Former prime minister Brian Mulroney directly and bitterly blames Pierre Trudeau for his greatest political defeat: the failure of the Meech Lake Accord that recognized Quebec as a distinct society.

In a CTV documentary to be broadcast Sunday -- and in his soon-to-be-released memoirs -- Mulroney recounts how Trudeau used a personal vendetta to turn the public against an Accord that was supported almost entirely by the political class.

"(Trudeau) called me a weakling, he called us cowards, he called the premiers snivelers," Mulroney told Lloyd Robertson, CTV's chief news anchor and senior news editor.

"You name it, it was all there, it was a vicious personal attack."

The Meech Lake Accord was a set of failed Constitutional amendments hammered out by Mulroney and the 10 premiers, including Quebec's Robert Bourassa, in 1987. The Accord was designed to persuade Quebec to endorse the Canada Act.

Mulroney had hoped to upstage Trudeau, who had failed to persuade Quebec to sign onto the 1981 Constitution after months of debate with the premiers. And it was clear in the interview that the failure of the Accord still troubles Mulroney deeply after 14 years out of office.

Mulroney accuses Trudeau of being jealous of his success in bringing Quebec onside, which is why he said Trudeau and his political followers torpedoed the Accord. He said this view is even supported by one of Trudeau's inner circle.

"One of his cabinet ministers, Francis Fox, said 'Look, the only reason for this, is that Pierre Trudeau doesn't want Brian Mulroney to succeed where he has failed'," Mulroney said.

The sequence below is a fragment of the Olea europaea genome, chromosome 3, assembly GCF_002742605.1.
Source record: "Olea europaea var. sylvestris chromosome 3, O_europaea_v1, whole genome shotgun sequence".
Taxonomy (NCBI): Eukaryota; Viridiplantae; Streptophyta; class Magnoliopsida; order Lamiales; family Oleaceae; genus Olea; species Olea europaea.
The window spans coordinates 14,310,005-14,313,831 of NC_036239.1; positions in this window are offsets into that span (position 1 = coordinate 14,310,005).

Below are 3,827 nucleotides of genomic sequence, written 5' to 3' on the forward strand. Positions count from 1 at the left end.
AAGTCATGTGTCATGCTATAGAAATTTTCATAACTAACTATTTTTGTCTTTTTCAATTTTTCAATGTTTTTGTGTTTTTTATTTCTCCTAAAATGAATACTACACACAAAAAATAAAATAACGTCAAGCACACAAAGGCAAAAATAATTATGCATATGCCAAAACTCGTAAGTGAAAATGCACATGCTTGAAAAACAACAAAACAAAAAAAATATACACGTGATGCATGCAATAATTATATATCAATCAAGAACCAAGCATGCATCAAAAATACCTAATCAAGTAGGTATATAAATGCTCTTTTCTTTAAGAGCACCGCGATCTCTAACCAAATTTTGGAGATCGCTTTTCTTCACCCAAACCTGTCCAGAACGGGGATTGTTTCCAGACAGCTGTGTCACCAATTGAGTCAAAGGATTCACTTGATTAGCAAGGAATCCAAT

The Accord died in June 1990, when Newfoundland and Manitoba failed to approve it. The fiasco of Meech ended up generating a sense of disappointment toward the federal system and led many Quebecers to reconsider separation.

"He had the option of being helpful, or being destructive -- and he chose the destructive course," said Mulroney.

While vigorously defending his achievements, Mulroney also dug into Trudeau's past, including the flamboyant former prime minister's refusal as a young man to fight in the Second World War.

"This is a man who questioned the Allies and when the Jews were being sacrificed and when the great extermination program was on -- he was marching around Outremont here on the other side of the issue," said Mulroney.

"He's entitled to make that kind of decision. But it doesn't qualify him for any position of moral leadership in our society."

Mulroney's comments echoed those by critics who blasted Trudeau for riding around rural Quebec on a motorcycle during World War II while wearing a 19th-century German army helmet.

In the 2006 book "Young Trudeau," the authors pored over the young Trudeau's private papers and revealed that the future federalist once plotted to take Quebec out of Canada and embraced francophone nationalism -- while shrugging off reports of Nazi atrocities as British propaganda.

Authors Max and Monique Nemni say Trudeau's attitudes can be attributed to the influence of his upbringing and the norms and mores of the day. But nevertheless, it shocked many to learn of the ideals and influences embraced by the 1930s and early 1940s-era Trudeau.

The two-hour special, Triumph & Treachery: The Brian Mulroney Story, will make its television premiere Sunday, Sept. 9, 2007 at 7 p.m. (check local listings) on CTV.